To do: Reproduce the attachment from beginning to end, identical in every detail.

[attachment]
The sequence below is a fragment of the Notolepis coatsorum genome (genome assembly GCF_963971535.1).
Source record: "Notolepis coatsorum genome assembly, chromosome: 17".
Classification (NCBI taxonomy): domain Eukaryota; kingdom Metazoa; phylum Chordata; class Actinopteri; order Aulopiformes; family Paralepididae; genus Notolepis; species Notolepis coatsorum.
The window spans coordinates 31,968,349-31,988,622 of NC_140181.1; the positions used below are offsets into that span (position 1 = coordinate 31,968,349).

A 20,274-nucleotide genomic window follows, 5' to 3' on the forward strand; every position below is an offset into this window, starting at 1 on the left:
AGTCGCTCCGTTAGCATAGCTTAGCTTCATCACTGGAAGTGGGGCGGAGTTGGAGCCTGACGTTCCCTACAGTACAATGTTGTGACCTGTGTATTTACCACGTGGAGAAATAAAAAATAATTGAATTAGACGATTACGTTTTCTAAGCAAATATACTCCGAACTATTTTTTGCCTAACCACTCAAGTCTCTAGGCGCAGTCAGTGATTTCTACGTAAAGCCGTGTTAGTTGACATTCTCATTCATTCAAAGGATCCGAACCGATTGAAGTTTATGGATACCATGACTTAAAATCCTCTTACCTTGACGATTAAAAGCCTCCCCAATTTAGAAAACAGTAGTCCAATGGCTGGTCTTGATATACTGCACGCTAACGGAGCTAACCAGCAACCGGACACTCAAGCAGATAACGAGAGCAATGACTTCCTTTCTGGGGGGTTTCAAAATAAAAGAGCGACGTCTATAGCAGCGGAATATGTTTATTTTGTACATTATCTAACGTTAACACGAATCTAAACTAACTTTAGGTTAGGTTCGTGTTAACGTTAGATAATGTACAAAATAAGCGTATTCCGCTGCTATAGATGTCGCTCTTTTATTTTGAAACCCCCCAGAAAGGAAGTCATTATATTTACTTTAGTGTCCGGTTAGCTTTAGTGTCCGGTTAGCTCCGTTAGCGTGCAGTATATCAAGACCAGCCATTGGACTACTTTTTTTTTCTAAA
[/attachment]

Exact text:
The sequence below is a fragment of the Notolepis coatsorum genome (genome assembly GCF_963971535.1).
Source record: "Notolepis coatsorum genome assembly, chromosome: 17".
Classification (NCBI taxonomy): domain Eukaryota; kingdom Metazoa; phylum Chordata; class Actinopteri; order Aulopiformes; family Paralepididae; genus Notolepis; species Notolepis coatsorum.
The window spans coordinates 31,968,349-31,988,622 of NC_140181.1; the positions used below are offsets into that span (position 1 = coordinate 31,968,349).

A 20,274-nucleotide genomic window follows, 5' to 3' on the forward strand; every position below is an offset into this window, starting at 1 on the left:
AGTCGCTCCGTTAGCATAGCTTAGCTTCATCACTGGAAGTGGGGCGGAGTTGGAGCCTGACGTTCCCTACAGTACAATGTTGTGACCTGTGTATTTACCACGTGGAGAAATAAAAAATAATTGAATTAGACGATTACGTTTTCTAAGCAAATATACTCCGAACTATTTTTTGCCTAACCACTCAAGTCTCTAGGCGCAGTCAGTGATTTCTACGTAAAGCCGTGTTAGTTGACATTCTCATTCATTCAAAGGATCCGAACCGATTGAAGTTTATGGATACCATGACTTAAAATCCTCTTACCTTGACGATTAAAAGCCTCCCCAATTTAGAAAACAGTAGTCCAATGGCTGGTCTTGATATACTGCACGCTAACGGAGCTAACCAGCAACCGGACACTCAAGCAGATAACGAGAGCAATGACTTCCTTTCTGGGGGGTTTCAAAATAAAAGAGCGACGTCTATAGCAGCGGAATATGTTTATTTTGTACATTATCTAACGTTAACACGAATCTAAACTAACTTTAGGTTAGGTTCGTGTTAACGTTAGATAATGTACAAAATAAGCGTATTCCGCTGCTATAGATGTCGCTCTTTTATTTTGAAACCCCCCAGAAAGGAAGTCATTATATTTACTTTAGTGTCCGGTTAGCTTTAGTGTCCGGTTAGCTCCGTTAGCGTGCAGTATATCAAGACCAGCCATTGGACTACTTTTTTTTTCTAAA